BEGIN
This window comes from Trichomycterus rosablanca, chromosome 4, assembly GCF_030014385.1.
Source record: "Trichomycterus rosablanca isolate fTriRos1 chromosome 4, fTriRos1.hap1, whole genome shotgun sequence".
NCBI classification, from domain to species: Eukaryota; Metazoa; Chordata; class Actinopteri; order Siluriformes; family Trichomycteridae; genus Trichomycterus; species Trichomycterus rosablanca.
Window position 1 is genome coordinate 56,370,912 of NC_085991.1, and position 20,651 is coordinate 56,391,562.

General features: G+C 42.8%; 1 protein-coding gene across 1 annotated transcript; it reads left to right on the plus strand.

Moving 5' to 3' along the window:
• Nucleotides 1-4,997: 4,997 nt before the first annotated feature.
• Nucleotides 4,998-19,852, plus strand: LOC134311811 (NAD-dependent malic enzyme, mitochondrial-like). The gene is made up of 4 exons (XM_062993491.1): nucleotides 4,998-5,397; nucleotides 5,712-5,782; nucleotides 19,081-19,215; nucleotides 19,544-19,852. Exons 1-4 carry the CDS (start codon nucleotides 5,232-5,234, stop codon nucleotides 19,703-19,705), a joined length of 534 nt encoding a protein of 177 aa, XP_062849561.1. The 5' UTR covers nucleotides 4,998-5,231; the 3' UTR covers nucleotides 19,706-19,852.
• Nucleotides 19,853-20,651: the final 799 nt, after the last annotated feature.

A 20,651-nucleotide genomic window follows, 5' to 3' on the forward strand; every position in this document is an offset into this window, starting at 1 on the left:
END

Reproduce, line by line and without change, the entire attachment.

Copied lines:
This window comes from Trichomycterus rosablanca, chromosome 4, assembly GCF_030014385.1.
Source record: "Trichomycterus rosablanca isolate fTriRos1 chromosome 4, fTriRos1.hap1, whole genome shotgun sequence".
NCBI classification, from domain to species: Eukaryota; Metazoa; Chordata; class Actinopteri; order Siluriformes; family Trichomycteridae; genus Trichomycterus; species Trichomycterus rosablanca.
Window position 1 is genome coordinate 56,370,912 of NC_085991.1, and position 20,651 is coordinate 56,391,562.

General features: G+C 42.8%; 1 protein-coding gene across 1 annotated transcript; it reads left to right on the plus strand.

Moving 5' to 3' along the window:
• Nucleotides 1-4,997: 4,997 nt before the first annotated feature.
• Nucleotides 4,998-19,852, plus strand: LOC134311811 (NAD-dependent malic enzyme, mitochondrial-like). The gene is made up of 4 exons (XM_062993491.1): nucleotides 4,998-5,397; nucleotides 5,712-5,782; nucleotides 19,081-19,215; nucleotides 19,544-19,852. Exons 1-4 carry the CDS (start codon nucleotides 5,232-5,234, stop codon nucleotides 19,703-19,705), a joined length of 534 nt encoding a protein of 177 aa, XP_062849561.1. The 5' UTR covers nucleotides 4,998-5,231; the 3' UTR covers nucleotides 19,706-19,852.
• Nucleotides 19,853-20,651: the final 799 nt, after the last annotated feature.

A 20,651-nucleotide genomic window follows, 5' to 3' on the forward strand; every position in this document is an offset into this window, starting at 1 on the left: